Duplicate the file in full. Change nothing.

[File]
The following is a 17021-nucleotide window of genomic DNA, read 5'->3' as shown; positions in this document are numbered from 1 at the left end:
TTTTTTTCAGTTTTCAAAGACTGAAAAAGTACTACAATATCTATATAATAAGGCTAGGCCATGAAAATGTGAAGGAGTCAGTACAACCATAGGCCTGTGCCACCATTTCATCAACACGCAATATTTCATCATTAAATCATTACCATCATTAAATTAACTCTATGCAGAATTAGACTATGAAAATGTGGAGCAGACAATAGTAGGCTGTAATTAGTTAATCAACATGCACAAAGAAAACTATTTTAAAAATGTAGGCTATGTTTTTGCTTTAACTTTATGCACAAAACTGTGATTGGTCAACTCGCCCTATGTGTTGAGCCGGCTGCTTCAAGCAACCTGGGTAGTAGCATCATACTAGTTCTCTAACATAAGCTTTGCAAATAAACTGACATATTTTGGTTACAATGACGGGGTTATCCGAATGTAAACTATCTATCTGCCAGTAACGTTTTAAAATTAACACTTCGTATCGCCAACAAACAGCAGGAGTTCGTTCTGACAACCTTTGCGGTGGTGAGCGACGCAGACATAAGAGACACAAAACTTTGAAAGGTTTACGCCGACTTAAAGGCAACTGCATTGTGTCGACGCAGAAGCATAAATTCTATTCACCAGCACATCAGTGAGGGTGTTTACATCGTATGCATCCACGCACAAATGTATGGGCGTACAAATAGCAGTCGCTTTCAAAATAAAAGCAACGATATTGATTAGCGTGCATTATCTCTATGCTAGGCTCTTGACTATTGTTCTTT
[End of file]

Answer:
The following is a 17021-nucleotide window of genomic DNA, read 5'->3' as shown; positions in this document are numbered from 1 at the left end:
TTTTTTTCAGTTTTCAAAGACTGAAAAAGTACTACAATATCTATATAATAAGGCTAGGCCATGAAAATGTGAAGGAGTCAGTACAACCATAGGCCTGTGCCACCATTTCATCAACACGCAATATTTCATCATTAAATCATTACCATCATTAAATTAACTCTATGCAGAATTAGACTATGAAAATGTGGAGCAGACAATAGTAGGCTGTAATTAGTTAATCAACATGCACAAAGAAAACTATTTTAAAAATGTAGGCTATGTTTTTGCTTTAACTTTATGCACAAAACTGTGATTGGTCAACTCGCCCTATGTGTTGAGCCGGCTGCTTCAAGCAACCTGGGTAGTAGCATCATACTAGTTCTCTAACATAAGCTTTGCAAATAAACTGACATATTTTGGTTACAATGACGGGGTTATCCGAATGTAAACTATCTATCTGCCAGTAACGTTTTAAAATTAACACTTCGTATCGCCAACAAACAGCAGGAGTTCGTTCTGACAACCTTTGCGGTGGTGAGCGACGCAGACATAAGAGACACAAAACTTTGAAAGGTTTACGCCGACTTAAAGGCAACTGCATTGTGTCGACGCAGAAGCATAAATTCTATTCACCAGCACATCAGTGAGGGTGTTTACATCGTATGCATCCACGCACAAATGTATGGGCGTACAAATAGCAGTCGCTTTCAAAATAAAAGCAACGATATTGATTAGCGTGCATTATCTCTATGCTAGGCTCTTGACTATTGTTCTTT